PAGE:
IT IS FURTHER ORDERED that Treaty Energy Corporation shall be precluded from using any evidence at trial or in depositions that is not produced in response to David Hallin’s discovery requests on or before September 17, 2014, the discovery deadline set forth in the Scheduling Order entered by the Court on April 25, 2014 [Dkt. No. 68], if that evidence could have been produced in response to David Hallin’s discovery requests with reasonable diligence by Treaty and it’s (sic) counsel. . . . [3]

At the hearing on the motion to compel, the court repeatedly warned the debtor’s counsel that anything he did not produce to the petitioning creditors’ counsel by September 17, 2014 would not be allowed as evidence at the trial on December 9, 2014. [4]

The debtor did not produce any more responses to the discovery requests after the September 3, 2014 hearing. After oral argument on the motion for summary judgment, the court granted the petitioning creditors’ motion and dismissed all that remained of the debtor’s motion for damages, fees and costs.

II. Legal Analysis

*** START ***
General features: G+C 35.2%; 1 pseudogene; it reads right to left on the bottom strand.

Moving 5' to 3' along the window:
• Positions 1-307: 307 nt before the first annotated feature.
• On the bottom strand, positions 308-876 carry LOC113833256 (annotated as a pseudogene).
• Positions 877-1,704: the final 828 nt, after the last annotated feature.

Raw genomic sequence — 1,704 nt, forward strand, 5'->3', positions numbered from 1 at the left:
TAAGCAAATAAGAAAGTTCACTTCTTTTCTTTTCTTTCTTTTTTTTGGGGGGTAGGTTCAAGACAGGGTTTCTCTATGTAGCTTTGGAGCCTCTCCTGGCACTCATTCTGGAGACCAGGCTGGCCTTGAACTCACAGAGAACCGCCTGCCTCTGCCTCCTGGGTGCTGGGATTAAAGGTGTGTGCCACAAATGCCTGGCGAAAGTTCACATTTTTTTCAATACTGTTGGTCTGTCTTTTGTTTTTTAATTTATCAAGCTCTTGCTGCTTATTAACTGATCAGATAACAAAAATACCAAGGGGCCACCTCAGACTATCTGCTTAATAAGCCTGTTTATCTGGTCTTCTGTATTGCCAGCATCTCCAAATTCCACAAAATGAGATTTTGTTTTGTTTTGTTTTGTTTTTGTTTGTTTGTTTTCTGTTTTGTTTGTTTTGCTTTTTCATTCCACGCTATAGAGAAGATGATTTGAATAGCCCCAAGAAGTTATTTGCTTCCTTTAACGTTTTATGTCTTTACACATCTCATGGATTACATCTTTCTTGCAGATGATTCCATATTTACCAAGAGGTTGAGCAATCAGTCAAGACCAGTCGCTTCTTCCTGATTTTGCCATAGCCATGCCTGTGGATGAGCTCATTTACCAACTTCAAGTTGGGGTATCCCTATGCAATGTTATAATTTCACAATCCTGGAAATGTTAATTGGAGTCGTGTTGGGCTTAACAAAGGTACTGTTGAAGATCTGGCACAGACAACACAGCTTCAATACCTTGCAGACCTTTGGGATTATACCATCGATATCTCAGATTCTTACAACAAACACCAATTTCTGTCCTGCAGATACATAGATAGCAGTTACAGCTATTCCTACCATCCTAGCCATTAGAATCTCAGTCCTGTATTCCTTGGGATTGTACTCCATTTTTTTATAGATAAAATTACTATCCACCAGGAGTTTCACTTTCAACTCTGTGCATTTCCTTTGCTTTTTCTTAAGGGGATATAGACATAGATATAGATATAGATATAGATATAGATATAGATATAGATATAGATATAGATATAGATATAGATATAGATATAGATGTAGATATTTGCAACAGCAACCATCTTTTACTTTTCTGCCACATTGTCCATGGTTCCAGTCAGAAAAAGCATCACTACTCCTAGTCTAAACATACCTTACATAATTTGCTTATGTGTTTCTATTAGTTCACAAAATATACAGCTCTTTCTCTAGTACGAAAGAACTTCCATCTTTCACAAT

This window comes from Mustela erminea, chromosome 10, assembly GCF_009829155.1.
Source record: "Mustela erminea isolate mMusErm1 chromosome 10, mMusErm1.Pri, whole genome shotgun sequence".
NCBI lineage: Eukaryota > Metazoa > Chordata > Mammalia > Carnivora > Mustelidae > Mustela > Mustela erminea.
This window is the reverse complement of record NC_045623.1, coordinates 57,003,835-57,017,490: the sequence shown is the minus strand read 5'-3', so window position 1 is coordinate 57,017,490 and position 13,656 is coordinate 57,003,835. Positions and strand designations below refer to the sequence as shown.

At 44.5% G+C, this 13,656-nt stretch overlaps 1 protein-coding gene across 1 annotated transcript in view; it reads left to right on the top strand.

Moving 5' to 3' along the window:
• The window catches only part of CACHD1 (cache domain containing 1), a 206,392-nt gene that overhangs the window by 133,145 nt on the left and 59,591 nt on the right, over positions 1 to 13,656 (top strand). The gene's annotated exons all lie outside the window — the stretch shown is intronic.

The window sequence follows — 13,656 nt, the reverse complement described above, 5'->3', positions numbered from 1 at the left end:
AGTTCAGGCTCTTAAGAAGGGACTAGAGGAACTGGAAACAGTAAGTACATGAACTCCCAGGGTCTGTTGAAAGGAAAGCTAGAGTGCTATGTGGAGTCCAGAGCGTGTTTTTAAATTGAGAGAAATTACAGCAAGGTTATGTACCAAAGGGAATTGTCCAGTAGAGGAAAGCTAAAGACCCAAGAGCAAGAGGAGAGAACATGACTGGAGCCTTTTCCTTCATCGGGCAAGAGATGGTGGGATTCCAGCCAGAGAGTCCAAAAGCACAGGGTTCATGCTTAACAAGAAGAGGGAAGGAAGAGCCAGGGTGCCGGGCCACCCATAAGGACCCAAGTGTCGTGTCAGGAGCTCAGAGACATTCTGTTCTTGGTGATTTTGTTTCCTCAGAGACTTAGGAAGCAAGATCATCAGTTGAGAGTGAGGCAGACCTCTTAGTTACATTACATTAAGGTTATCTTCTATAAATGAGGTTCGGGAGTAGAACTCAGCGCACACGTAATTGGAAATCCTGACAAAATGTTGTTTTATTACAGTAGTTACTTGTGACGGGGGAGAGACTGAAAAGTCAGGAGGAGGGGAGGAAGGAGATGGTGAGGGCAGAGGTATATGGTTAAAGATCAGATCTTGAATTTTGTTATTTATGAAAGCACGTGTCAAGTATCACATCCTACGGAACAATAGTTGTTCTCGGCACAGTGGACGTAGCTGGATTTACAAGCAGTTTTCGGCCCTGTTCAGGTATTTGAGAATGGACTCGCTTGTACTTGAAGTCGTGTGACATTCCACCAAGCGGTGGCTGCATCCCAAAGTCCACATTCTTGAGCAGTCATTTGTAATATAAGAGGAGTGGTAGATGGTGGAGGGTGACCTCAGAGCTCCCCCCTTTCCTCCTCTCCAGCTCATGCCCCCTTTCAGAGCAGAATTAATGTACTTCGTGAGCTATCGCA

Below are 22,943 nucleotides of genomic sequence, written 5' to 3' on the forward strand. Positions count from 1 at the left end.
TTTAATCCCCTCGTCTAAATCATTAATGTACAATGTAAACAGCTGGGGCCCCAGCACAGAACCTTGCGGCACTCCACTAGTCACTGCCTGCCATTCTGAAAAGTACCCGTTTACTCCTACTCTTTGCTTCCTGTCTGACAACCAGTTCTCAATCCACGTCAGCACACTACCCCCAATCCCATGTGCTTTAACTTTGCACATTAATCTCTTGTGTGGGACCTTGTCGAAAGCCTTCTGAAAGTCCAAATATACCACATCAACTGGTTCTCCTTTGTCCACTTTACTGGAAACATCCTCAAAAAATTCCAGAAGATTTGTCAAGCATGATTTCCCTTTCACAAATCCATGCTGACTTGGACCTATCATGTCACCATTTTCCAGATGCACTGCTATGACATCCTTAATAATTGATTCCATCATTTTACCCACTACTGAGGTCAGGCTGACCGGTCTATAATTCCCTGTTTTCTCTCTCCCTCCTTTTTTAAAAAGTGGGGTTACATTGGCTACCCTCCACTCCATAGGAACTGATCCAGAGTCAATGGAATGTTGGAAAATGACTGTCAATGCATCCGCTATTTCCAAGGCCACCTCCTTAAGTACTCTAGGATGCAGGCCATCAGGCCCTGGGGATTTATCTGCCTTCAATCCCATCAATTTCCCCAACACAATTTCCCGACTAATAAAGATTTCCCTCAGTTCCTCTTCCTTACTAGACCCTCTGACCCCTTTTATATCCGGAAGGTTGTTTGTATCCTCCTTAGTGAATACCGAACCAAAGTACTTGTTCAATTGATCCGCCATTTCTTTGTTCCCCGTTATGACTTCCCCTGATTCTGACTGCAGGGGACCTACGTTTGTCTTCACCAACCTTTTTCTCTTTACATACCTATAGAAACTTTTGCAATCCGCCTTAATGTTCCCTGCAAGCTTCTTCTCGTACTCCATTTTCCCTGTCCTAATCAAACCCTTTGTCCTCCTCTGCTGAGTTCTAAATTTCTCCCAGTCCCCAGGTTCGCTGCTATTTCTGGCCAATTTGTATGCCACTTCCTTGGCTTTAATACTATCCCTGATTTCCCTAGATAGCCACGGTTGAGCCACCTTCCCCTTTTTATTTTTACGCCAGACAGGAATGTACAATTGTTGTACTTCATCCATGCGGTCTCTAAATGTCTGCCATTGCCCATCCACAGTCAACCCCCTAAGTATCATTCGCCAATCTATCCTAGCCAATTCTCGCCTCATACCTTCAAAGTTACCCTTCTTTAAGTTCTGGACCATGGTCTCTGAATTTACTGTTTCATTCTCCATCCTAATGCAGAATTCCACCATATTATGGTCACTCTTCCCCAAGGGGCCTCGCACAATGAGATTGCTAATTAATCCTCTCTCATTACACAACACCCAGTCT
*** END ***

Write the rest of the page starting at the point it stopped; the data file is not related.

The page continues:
Section 303(i) states that after dismissal of an involuntary petition the court may grant judgment against a petitioning creditor. The court has considerable discretion in deciding to award fees and costs under §303(i)(1) and 303(i)(2). [5] Section 303(i)(2) requires that the petitioner have filed the petition for bankruptcy relief in bad faith as a condition for the recovery of both compensatory and punitive damages. The United States Fifth Circuit Court of Appeals has held that bad faith in the context of an involuntary petition is where a filing is “motivated by ill will, malice or for the purpose of embarrassing or harassing the debtor[s].” [6] Many courts have adopted a presumption that petitioners act in good faith when they file an involuntary petition, and it is the debtor’s burden to overcome that presumption. [7] “In the absence of strong evidence that Petitioner acted willfully or wrongfully, the court cannot, need not and will not award [Petitioner] damages pursuant to section 303(i)(2).” [8] Courts have employed several approaches to determine whether petitioning creditors have acted in bad faith. Here, the court need not analyze the various tests because it finds that the debtor could not satisfy any of them. The debtor’s failure to respond to discovery requests means that there are no documents that may be admitted, and the debtor’s argument that it will be able to prove bad faith solely through the testimony of the petitioning creditors is not persuasive.